1875  The Hardys move to Swanage, Dorset.

1876  The Hand of Ethelberta, previously serialized in Cornhill Magazine, published in two volumes by Smith, Elder. The Hardys move to Yeovil, Somerset, and then to Sturminister Newton, Dorset.

1878  The Return of the Native, previously serialized in Belgravia Magazine, published in three volumes by Smith, Elder. The Hardy’s move to Tooting, London. An Indiscretion in the Life of an Heiress (a version of part of The Poor Man and the Lady) serialized in New Quarterly Magazineand Harper’s Weekly, New York.

1880  The Trumpet-Major, previously serialized in Good Words and Dermorest’s Monthly Magazine, published in three volumes by Smith, Elder. Hardy becomes seriously ill and dictates serial version of A Laodicean to Emma from his bed.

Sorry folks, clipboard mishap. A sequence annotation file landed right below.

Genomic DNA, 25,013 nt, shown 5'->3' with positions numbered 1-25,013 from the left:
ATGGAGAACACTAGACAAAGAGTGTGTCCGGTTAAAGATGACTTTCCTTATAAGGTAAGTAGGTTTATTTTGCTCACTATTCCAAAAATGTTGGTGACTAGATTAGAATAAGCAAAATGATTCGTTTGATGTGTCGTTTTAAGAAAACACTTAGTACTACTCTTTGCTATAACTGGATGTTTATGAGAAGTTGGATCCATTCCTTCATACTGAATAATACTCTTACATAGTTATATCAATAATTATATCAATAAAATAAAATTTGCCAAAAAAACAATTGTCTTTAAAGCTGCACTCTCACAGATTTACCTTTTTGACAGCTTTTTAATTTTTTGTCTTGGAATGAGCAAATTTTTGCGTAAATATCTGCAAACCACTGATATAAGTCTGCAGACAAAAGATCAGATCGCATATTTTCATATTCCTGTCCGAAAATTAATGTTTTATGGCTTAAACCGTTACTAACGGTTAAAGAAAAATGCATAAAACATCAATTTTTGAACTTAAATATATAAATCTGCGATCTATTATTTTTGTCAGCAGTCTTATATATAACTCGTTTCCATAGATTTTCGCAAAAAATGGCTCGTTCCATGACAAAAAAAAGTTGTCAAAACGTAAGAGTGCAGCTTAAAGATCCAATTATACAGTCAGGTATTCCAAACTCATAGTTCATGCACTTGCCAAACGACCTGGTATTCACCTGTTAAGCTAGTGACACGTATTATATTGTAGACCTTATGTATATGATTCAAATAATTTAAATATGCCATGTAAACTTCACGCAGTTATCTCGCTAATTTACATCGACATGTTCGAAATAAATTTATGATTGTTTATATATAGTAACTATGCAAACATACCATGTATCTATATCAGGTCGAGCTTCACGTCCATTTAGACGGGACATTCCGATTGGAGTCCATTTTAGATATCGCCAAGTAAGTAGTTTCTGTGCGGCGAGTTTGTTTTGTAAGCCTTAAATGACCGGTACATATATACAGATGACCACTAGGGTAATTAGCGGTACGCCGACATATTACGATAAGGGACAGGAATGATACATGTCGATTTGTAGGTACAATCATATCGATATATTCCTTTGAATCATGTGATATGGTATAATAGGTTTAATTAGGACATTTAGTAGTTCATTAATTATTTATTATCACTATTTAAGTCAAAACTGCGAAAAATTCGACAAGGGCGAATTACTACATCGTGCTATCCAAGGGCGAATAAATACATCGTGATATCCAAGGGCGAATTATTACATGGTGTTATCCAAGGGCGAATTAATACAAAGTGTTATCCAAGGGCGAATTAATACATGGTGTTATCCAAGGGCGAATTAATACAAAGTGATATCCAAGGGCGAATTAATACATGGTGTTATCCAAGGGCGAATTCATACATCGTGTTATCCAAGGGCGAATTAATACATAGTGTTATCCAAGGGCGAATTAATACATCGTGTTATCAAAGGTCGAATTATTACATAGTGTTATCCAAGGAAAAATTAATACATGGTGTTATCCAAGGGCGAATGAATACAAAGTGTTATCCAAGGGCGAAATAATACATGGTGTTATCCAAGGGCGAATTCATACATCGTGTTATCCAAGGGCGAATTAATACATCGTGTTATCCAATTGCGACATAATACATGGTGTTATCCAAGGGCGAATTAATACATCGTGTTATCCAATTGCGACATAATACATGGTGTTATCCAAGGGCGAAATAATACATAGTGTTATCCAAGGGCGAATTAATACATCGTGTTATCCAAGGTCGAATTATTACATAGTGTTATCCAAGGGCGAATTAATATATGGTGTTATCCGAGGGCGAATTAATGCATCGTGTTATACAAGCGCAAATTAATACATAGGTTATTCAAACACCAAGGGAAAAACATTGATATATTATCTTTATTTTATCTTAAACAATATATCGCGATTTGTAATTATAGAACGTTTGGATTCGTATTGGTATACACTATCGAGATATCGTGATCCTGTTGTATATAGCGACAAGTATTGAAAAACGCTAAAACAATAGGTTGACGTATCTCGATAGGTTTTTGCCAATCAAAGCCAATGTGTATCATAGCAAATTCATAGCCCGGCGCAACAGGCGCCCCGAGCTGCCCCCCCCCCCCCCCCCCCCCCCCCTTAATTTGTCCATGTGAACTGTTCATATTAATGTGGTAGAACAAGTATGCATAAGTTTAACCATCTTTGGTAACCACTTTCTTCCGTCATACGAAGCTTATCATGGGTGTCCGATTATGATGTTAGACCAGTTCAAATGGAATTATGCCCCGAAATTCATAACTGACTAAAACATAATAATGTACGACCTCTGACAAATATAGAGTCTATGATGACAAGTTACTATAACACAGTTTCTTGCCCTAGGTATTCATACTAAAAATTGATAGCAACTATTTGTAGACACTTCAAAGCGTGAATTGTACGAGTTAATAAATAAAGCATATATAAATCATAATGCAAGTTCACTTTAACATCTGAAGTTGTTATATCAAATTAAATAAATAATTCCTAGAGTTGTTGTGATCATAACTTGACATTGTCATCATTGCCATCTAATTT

1881  A Laodicean, previously serialized in Harper’s New Monthly Magazine, published in New York by Harper and Brothers. The Hardys return to Dorset.

1882  Two on a Tower, previously serialized in the Atlantic Monthly, published in three volumes by Sampson Low.

1883  “The Dorsetshire Labourer” published in Longman’s Magazine.

1885  The Hardy’s move into Max Gate, a house on the outskirts of Dorchester designed by Hardy and built by his brother.

1886  The Mayor of Casterbridge, previously serialized in the Graphic and Harper’s Weekly, published in two volumes by Smith, Elder.

1887  The Woodlanders, previously serialized in Macmillan’s Magazine and Harper’s Bazar, published in three volumes by Macmillan and Company.

1888  Wessex Tales, Hardy’s first collection of short stories, published in two volumes by Macmillan.  “The Profitable Reading of Fiction” published in the New York Forum.

1890  “Candour in English Fiction” published in the New Review.

1891  A Group of Noble Dames (short stories) published in one volume by Osgood, McIlvaine. Tess of the d’Urbervilles, previously serialized (in bowdlerized form) in the Graphic, published in three volumes by Osgood, McIlvaine. “The Science of Fiction” published in the New Review. Hardy is elected a member of the Athenaeum Club.